The boys were laughing already, because they knew the punchline.
"I had to." Shit smiled, and everyone nodded sympathetically, as one might for a more normal addiction, like gambling or defecating on glass coffee tables.
"But I didn't have to!" Dick shouted with a big laugh. "Except now I'm the only one with my clothes on, so -- "
"Peer pressure," Buck said.
"Exactly -- I mean, hey, what am I, not gonna get naked? No. So then the two nuns and the other chick come back, and these boneheads are playing Ping-Pong -- "
"Naked?" Fat asked.
"Have you been listening to the story?" Shit asked him.
"Yeah, naked," Dick scolded Fat. "Naked, okay? We were naked, this is a naked story. We're naked. And then the nuns come in -- the nuns were not naked, did I make that clear? -- and they see two guys playing Ping-Pong, and their dicks are flopping around, and I'm standing on a chair over the net like I'm judging!"
Everybody howled at that. Then Fat asked: "Who won?"
More howling. More big passenger-alarming howling, which made the conductor come by, and he was howling mad. But Shit had talked his way out of nakeder spots than this, and he toddled off to the bathroom to get dressed. When he returned, though, Shit was in a decidedly fouler mood than when he'd left, which may have been due to the restrictiveness of clothing or just because he liked descending into fouler moods.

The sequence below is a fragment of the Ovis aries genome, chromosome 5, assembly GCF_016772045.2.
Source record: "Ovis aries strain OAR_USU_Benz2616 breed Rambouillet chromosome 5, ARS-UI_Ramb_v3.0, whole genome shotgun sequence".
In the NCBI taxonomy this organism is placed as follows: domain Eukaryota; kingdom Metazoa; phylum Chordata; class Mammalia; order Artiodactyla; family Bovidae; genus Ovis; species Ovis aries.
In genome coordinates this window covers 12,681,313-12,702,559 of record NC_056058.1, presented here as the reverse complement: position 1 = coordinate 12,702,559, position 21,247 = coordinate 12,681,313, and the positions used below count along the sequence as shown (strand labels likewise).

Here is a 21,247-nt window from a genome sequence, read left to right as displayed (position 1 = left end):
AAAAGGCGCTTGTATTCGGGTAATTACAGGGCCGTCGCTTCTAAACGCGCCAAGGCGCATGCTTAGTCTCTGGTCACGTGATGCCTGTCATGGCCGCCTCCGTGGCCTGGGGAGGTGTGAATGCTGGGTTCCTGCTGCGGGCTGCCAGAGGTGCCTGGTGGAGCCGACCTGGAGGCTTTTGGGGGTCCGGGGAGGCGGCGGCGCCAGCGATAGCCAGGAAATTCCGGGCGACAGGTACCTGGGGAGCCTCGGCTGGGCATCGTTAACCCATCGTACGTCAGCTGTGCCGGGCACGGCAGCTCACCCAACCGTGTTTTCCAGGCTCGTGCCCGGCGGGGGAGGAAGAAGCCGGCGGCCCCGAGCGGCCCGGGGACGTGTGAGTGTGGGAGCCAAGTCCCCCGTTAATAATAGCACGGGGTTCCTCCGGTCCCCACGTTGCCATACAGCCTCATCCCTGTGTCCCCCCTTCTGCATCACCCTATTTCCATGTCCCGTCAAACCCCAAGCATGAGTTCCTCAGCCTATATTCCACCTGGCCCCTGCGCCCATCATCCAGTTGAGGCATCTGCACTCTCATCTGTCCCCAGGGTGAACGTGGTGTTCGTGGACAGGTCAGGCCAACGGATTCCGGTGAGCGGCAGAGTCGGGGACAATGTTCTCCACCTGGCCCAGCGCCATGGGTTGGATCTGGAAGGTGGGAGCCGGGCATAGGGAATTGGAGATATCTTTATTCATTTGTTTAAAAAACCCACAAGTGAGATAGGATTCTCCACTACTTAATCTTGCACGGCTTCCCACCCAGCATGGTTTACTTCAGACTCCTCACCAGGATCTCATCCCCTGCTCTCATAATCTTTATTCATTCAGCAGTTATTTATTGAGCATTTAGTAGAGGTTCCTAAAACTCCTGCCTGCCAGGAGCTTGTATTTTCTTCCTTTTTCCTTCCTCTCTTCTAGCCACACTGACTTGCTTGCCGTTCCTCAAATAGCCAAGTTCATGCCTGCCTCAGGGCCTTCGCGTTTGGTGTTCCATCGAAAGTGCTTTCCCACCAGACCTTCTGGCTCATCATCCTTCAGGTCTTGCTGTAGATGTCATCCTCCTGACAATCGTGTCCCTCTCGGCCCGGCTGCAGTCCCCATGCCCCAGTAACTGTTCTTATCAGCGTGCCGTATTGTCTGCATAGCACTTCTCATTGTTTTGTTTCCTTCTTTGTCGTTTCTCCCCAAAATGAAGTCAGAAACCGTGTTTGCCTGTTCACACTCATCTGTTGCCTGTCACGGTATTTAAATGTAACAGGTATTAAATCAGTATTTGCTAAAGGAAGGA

"Mind if I eat while you smoke?" he snarled at Dick and Buck, who had lit up just as Shit removed the foil on his Amtrak-microwaved lunch.
"Easy, pal," said Buck. "God, you're as ornery as..."
"As a man stuck for a metaphor?" Shit countered.
"Boy, you're in a mood," the normally apolitical Chink interposed. "What's eatin' ya?"
"Comedy, boys. Comedy is eating me alive."
With that the others sang out in ridicule of Shit, condemning him for the negative attitude he was now imposing upon their jolly sojourn. They all liked to perpetuate the myth amongst themselves, and especially among civilians, that they were special members of society by virtue of their exemption from all accouterments of the rat race -- i.e., alarm clocks, regular hours, long days, bosses, offices, or the need to concentrate on anything for more than a few seconds. They wore the deadly sin of sloth like a badge of honor, and they relished the chance run-in with childhood friends who'd listen, mouth agape, to the description of a life comprised of recess.
But Shit wasn't buying it today. He bullishly pressed on with a discussion of reality.
"We're being exploited," he said. "They're filling that room every night of the week, getting a five-dollar cover and a two-drink minimum, and we're getting cab fare."